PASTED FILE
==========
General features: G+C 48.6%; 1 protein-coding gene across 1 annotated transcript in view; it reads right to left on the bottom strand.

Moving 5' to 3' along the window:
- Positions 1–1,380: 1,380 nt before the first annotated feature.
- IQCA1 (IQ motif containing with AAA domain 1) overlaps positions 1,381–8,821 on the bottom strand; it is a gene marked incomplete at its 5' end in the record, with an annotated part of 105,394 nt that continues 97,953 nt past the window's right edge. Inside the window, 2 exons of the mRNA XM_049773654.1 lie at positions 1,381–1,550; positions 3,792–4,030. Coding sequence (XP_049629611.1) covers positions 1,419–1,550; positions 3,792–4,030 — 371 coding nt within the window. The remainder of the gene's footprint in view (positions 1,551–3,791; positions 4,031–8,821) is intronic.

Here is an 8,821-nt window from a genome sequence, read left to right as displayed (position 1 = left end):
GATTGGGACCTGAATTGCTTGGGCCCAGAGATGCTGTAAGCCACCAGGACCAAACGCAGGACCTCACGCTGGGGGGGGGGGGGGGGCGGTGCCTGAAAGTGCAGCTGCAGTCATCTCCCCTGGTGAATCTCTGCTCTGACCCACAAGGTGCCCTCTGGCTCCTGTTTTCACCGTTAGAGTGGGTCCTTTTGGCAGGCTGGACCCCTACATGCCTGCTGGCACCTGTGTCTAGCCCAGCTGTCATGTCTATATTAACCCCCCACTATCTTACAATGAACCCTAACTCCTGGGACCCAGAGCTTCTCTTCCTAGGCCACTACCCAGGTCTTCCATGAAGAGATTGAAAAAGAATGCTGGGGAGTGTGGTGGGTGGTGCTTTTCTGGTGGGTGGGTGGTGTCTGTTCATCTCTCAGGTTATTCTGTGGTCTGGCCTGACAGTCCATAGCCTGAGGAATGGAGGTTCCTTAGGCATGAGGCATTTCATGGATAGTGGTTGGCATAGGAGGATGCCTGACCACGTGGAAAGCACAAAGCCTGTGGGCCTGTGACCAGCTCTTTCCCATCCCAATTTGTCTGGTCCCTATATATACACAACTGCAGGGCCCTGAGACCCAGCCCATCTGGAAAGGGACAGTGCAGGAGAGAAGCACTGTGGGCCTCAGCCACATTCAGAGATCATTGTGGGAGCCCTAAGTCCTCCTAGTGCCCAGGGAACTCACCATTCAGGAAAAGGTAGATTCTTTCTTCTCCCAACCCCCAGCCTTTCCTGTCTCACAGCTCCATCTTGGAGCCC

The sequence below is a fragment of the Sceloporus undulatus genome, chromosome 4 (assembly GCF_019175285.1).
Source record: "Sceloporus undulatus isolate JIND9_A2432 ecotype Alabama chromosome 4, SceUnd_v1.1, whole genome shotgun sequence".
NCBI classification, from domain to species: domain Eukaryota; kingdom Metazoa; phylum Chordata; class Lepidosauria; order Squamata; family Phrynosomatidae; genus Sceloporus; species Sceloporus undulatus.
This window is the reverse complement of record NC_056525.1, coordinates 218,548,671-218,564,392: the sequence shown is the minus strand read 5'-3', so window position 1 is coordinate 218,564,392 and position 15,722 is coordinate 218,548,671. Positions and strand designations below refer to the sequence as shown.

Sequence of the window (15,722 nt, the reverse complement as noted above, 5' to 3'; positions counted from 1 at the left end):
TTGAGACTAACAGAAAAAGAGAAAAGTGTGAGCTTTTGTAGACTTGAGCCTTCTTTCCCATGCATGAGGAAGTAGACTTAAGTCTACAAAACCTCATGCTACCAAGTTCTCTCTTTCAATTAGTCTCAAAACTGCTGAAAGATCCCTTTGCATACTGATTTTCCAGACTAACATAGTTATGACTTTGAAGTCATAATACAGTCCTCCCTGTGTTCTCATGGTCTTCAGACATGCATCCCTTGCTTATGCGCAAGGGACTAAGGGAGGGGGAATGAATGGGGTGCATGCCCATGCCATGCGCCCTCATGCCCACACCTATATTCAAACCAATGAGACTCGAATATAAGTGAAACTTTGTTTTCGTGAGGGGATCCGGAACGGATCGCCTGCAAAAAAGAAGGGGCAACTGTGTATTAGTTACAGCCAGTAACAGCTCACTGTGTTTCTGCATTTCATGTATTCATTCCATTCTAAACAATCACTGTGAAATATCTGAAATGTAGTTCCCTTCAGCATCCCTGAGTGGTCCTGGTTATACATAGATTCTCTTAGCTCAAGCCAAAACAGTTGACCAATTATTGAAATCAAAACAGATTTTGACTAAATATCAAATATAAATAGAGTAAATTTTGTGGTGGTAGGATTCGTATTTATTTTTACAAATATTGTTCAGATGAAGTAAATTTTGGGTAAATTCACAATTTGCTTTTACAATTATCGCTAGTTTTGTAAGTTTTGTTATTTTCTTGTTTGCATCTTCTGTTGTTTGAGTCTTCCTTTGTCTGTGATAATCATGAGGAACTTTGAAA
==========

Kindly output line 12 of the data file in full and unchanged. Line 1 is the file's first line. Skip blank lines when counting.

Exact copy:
TTGAGACTAACAGAAAAAGAGAAAAGTGTGAGCTTTTGTAGACTTGAGCCTTCTTTCCCATGCATGAGGAAGTAGACTTAAGTCTACAAAACCTCATGCTACCAAGTTCTCTCTTTCAATTAGTCTCAAAACTGCTGAAAGATCCCTTTGCATACTGATTTTCCAGACTAACATAGTTATGACTTTGAAGTCATAATACAGTCCTCCCTGTGTTCTCATGGTCTTCAGACATGCATCCCTTGCTTATGCGCAAGGGACTAAGGGAGGGGGAATGAATGGGGTGCATGCCCATGCCATGCGCCCTCATGCCCACACCTATATTCAAACCAATGAGACTCGAATATAAGTGAAACTTTGTTTTCGTGAGGGGATCCGGAACGGATCGCCTGCAAAAAAGAAGGGGCAACTGTGTATTAGTTACAGCCAGTAACAGCTCACTGTGTTTCTGCATTTCATGTATTCATTCCATTCTAAACAATCACTGTGAAATATCTGAAATGTAGTTCCCTTCAGCATCCCTGAGTGGTCCTGGTTATACATAGATTCTCTTAGCTCAAGCCAAAACAGTTGACCAATTATTGAAATCAAAACAGATTTTGACTAAATATCAAATATAAATAGAGTAAATTTTGTGGTGGTAGGATTCGTATTTATTTTTACAAATATTGTTCAGATGAAGTAAATTTTGGGTAAATTCACAATTTGCTTTTACAATTATCGCTAGTTTTGTAAGTTTTGTTATTTTCTTGTTTGCATCTTCTGTTGTTTGAGTCTTCCTTTGTCTGTGATAATCATGAGGAACTTTGAAA